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Lunar New Year mass shooting suspect identified as 72 year old man



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What was supposed to be a festive day celebrating the Lunar New Year ended in tragedy when 72 year old Huu Can Tran shot up the Star ballroom dance studio on Saturday, leaving ten people dead and ten more injured.

The events occurred at 10:20pm Saturday night. Authorities have no clear motive as to why Tran committed the mass shooting but the current suspicion according to reports is that his ex-wife may have been the possible target.

According to the LA Times, law enforcement said the Tran had shown to the Hemet police station and claimed that his family was trying to poison him.

Tran left the studio with intentions to shoot up a second ballroom, the Lai Lai ballroom & studio, but failed due to the heroism of two community members. The two community members confronted Tran and disarmed him, stopping him from committing a second shooting. Tran fled the scene before authorities arrived.

Tran used a semi-automatic pistol with an extended magazine according to reports. Victims at the scene told the LA Times that Tran came loaded with sufficient ammunition and was able to reload his gun after using a whole clip and continue firing rounds of bullets into the crowd.

At 10:20am the following morning authorities saw a white van flee the scene of the crime and followed. The officers got out of the patrol vehicle to make contact with the suspect and heard a gunshot come from the van.

At one in the afternoon SWAT was able to determine that Tran was dead from a self-inflicted gun wound.

According to reports Police Chief Scott Wiese said that the first officers to arrive to the scene were some of the newest and youngest officers on the force and that “none of them had prepared” for what they were about to see.

Law Enforcement is continuing to investigate what the motive was behind the massacre committed by Tran.

We will continue to follow the story and keep you updated.


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DHS protects ‘privacy’ of migrants on terror watchlist



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Fox News reporter Bill Melugin filed a Freedom of Information Act request that sought the nationalities of individuals on the terror watchlist who entered the United States illegally. No more identifying information such as their names or location were requested; nonetheless, the Department of Homeland Security (DHS) responded that the right to ‘privacy’ of the migrants on the watchlist outweighs the public’s right to know.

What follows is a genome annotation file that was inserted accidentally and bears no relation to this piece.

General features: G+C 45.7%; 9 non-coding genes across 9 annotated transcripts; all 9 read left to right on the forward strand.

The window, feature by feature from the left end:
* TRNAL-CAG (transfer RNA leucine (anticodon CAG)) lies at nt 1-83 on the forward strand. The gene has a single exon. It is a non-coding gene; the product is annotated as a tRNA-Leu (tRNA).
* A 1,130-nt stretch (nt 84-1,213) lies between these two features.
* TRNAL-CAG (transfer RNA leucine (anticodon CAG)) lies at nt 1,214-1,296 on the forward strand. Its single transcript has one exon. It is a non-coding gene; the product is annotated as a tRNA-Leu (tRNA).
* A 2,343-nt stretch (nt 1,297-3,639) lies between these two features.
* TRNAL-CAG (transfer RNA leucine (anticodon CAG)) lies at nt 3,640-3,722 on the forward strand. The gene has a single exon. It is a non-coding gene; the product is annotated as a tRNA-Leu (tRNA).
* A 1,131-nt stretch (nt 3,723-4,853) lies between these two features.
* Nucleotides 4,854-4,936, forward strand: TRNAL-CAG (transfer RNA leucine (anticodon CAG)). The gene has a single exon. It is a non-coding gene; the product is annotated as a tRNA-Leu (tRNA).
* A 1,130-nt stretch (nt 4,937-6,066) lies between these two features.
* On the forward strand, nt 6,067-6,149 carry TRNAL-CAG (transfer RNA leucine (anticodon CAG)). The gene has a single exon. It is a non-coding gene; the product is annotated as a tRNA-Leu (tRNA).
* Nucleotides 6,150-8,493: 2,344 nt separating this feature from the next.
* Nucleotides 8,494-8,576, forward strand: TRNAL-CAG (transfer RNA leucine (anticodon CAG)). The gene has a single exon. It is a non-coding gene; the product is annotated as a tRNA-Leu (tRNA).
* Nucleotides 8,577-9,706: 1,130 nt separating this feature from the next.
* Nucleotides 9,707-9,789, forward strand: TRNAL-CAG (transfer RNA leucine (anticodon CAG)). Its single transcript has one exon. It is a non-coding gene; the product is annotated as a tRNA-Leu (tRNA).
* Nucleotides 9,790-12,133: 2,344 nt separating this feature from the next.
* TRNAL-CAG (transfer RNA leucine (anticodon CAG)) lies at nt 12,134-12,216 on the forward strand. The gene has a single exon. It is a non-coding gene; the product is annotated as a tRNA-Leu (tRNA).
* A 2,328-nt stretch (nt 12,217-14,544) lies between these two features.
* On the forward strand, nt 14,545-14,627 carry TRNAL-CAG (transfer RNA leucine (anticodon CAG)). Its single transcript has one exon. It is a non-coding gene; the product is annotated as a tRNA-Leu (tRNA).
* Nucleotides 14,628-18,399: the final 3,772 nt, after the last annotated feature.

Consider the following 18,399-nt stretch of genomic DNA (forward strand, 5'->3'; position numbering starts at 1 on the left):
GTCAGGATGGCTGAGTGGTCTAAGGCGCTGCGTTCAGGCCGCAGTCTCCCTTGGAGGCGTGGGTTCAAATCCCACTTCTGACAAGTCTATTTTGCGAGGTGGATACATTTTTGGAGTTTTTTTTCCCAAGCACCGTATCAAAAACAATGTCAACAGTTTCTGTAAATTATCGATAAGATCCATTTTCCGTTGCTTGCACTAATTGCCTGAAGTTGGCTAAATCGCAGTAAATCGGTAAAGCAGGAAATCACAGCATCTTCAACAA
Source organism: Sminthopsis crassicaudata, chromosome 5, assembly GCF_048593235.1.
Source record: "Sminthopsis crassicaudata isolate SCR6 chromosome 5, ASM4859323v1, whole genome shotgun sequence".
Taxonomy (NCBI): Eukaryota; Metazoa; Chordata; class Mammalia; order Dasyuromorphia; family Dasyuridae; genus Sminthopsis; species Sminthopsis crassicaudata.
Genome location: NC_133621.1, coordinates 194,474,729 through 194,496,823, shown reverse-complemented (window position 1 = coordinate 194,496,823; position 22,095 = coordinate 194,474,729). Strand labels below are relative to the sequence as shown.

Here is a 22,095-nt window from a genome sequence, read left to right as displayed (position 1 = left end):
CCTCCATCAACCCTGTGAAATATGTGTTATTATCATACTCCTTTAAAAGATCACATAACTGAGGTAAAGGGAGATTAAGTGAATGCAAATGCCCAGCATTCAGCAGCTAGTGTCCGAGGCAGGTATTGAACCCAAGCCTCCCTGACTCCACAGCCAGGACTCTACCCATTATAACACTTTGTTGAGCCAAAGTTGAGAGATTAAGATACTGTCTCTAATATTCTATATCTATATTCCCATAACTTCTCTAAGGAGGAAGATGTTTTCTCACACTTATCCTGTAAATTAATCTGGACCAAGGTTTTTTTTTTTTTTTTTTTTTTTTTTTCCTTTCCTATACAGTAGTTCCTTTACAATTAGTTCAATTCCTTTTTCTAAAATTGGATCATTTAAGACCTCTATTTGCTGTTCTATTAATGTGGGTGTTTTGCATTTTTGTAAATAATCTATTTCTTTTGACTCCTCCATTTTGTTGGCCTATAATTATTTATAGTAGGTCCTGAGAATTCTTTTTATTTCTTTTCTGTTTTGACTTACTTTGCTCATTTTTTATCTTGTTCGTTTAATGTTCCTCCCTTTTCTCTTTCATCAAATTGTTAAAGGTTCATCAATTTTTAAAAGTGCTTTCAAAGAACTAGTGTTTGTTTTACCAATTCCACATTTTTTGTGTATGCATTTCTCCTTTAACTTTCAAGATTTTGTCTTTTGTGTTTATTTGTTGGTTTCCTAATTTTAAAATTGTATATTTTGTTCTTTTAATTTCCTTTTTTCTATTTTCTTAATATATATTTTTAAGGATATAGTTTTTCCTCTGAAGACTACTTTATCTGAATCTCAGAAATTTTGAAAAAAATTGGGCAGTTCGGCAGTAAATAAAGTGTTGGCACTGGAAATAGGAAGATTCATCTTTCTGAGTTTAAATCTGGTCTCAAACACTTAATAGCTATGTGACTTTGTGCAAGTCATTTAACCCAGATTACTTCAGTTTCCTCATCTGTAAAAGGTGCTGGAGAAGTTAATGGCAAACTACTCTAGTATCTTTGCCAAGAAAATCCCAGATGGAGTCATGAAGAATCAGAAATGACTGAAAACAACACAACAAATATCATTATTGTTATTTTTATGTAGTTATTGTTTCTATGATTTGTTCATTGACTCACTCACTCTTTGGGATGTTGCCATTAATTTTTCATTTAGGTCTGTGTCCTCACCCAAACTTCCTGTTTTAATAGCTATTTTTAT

The denial of the request occurred on the same day that at least one illegal immigrant reportedly on the terror watchlist was apprehended while attempting to infiltrate the Quantico Marine Corps base in Virginia, reports Just The News.

“The privacy interests of the individuals in the records you have requested outweigh any minimal public interest in disclosure of the information,” the department told Melugin in a letter, he wrote in a post on X. “Any private interest you may have in that information does not factor into the aforementioned balancing test.”

Melugin pushed back on the rejection in a post to social media on Thursday, defending his request for the information and claiming that most of the rejection had nothing to do with what he was asking for. He also vowed to appeal the decision.

“I did not ask for any names, IDs, addresses, anything that would breach privacy, nor did I ask for any law enforcement sensitive information,” Melugin said. “I simply requested *only* the nationalities of people arrested on the list, so the public can have an understanding of where in the world they are coming from.”

Just The News adds that the border crisis and influx of illegal migrants has resulted in at least 736 known or suspected terrorists being released into the country in fiscal year 2023. In this fiscal year, at least 210 known or suspected terrorists have been apprehended and then released into the country as of March 22.


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